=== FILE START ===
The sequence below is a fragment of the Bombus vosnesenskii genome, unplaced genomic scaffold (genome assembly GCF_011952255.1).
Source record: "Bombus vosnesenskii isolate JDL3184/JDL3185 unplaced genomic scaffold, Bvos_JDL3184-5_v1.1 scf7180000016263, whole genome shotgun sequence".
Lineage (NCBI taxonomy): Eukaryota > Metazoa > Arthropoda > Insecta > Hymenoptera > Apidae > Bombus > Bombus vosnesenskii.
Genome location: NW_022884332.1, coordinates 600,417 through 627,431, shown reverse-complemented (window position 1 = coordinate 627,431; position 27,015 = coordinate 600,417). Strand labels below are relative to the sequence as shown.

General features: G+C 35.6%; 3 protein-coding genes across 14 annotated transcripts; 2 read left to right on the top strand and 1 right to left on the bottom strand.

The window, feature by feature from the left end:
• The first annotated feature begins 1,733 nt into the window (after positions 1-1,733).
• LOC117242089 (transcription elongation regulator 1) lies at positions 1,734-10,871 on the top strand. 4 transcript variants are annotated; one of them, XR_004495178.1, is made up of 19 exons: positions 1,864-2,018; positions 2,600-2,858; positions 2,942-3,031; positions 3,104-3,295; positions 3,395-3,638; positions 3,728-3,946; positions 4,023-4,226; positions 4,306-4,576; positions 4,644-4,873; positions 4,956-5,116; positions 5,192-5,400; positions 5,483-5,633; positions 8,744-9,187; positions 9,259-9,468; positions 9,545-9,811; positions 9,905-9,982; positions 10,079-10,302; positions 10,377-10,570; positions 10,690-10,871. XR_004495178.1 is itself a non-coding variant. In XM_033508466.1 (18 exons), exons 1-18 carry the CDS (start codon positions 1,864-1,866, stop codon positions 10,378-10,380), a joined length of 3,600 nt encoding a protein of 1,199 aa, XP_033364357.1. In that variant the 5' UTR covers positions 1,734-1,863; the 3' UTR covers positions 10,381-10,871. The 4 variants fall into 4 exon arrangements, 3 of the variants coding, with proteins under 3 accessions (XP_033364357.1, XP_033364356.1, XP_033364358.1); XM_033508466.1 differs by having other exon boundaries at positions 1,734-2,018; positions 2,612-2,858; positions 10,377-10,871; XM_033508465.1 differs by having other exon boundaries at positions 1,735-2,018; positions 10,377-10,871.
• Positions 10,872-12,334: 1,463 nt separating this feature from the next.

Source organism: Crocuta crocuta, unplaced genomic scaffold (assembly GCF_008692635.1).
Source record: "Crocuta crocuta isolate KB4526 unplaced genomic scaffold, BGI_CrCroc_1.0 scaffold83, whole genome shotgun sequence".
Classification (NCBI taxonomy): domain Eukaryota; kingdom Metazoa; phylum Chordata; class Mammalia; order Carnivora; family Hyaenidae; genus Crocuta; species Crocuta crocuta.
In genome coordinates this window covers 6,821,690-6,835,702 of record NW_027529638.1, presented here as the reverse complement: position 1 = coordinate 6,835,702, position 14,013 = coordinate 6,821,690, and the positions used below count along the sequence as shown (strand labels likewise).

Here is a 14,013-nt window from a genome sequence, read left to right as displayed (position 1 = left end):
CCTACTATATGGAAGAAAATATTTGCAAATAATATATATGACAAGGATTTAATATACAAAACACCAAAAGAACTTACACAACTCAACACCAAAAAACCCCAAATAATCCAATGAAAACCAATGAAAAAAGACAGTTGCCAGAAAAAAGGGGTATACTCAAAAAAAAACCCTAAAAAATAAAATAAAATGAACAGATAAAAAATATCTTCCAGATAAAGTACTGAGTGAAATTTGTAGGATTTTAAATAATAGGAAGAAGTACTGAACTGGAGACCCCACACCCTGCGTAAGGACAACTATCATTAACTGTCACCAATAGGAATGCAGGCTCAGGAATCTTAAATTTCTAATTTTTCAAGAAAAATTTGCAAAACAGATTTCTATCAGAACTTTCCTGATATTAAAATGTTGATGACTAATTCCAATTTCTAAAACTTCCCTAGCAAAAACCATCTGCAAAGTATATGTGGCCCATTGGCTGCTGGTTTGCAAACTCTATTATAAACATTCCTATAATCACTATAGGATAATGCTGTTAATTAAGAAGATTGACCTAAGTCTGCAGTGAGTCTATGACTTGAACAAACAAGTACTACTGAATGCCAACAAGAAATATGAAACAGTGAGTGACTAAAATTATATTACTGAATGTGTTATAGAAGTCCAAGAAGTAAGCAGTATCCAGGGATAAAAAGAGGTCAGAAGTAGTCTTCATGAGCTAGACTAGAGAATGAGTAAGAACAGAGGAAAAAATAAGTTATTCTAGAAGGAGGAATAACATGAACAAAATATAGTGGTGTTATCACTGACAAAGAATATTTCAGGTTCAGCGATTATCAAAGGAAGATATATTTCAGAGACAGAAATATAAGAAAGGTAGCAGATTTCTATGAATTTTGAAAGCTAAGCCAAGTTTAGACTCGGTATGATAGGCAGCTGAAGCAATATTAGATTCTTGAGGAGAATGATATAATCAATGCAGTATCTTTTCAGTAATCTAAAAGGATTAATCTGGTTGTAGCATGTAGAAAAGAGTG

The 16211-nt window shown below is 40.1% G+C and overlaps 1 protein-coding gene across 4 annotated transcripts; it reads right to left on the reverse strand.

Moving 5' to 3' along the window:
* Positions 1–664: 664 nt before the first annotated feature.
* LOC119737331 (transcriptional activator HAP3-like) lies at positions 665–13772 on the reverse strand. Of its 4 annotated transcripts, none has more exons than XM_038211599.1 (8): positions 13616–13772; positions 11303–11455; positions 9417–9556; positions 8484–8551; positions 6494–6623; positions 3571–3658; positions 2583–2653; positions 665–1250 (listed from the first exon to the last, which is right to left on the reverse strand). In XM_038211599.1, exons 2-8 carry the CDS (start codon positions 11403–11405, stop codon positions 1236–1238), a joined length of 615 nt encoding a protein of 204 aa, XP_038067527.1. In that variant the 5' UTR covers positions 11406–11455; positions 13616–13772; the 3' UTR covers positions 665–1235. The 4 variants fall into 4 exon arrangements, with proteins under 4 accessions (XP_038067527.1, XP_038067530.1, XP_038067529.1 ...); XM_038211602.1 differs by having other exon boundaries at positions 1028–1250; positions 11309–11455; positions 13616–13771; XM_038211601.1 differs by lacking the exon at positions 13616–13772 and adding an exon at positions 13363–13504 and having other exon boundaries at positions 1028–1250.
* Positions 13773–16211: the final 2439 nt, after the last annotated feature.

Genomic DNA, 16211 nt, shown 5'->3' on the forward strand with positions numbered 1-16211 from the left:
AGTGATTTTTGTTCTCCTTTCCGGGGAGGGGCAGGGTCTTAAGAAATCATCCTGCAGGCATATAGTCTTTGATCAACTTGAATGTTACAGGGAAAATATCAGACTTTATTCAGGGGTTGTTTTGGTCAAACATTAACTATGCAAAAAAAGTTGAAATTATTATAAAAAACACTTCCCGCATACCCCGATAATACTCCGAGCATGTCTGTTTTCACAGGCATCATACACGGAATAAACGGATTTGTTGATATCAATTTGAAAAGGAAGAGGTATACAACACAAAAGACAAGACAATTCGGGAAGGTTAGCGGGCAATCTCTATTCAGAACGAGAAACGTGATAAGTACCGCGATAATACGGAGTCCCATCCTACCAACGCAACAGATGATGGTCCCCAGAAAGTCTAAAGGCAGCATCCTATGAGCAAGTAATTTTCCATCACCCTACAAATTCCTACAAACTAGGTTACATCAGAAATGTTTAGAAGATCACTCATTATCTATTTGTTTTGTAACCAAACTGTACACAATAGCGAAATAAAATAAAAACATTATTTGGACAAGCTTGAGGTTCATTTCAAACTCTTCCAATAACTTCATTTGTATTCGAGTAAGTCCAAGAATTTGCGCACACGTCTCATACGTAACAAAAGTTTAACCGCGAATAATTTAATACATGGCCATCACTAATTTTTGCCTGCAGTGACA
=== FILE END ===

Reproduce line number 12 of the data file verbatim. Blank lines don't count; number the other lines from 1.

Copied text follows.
Classification (NCBI taxonomy): domain Eukaryota; kingdom Metazoa; phylum Chordata; class Mammalia; order Carnivora; family Hyaenidae; genus Crocuta; species Crocuta crocuta.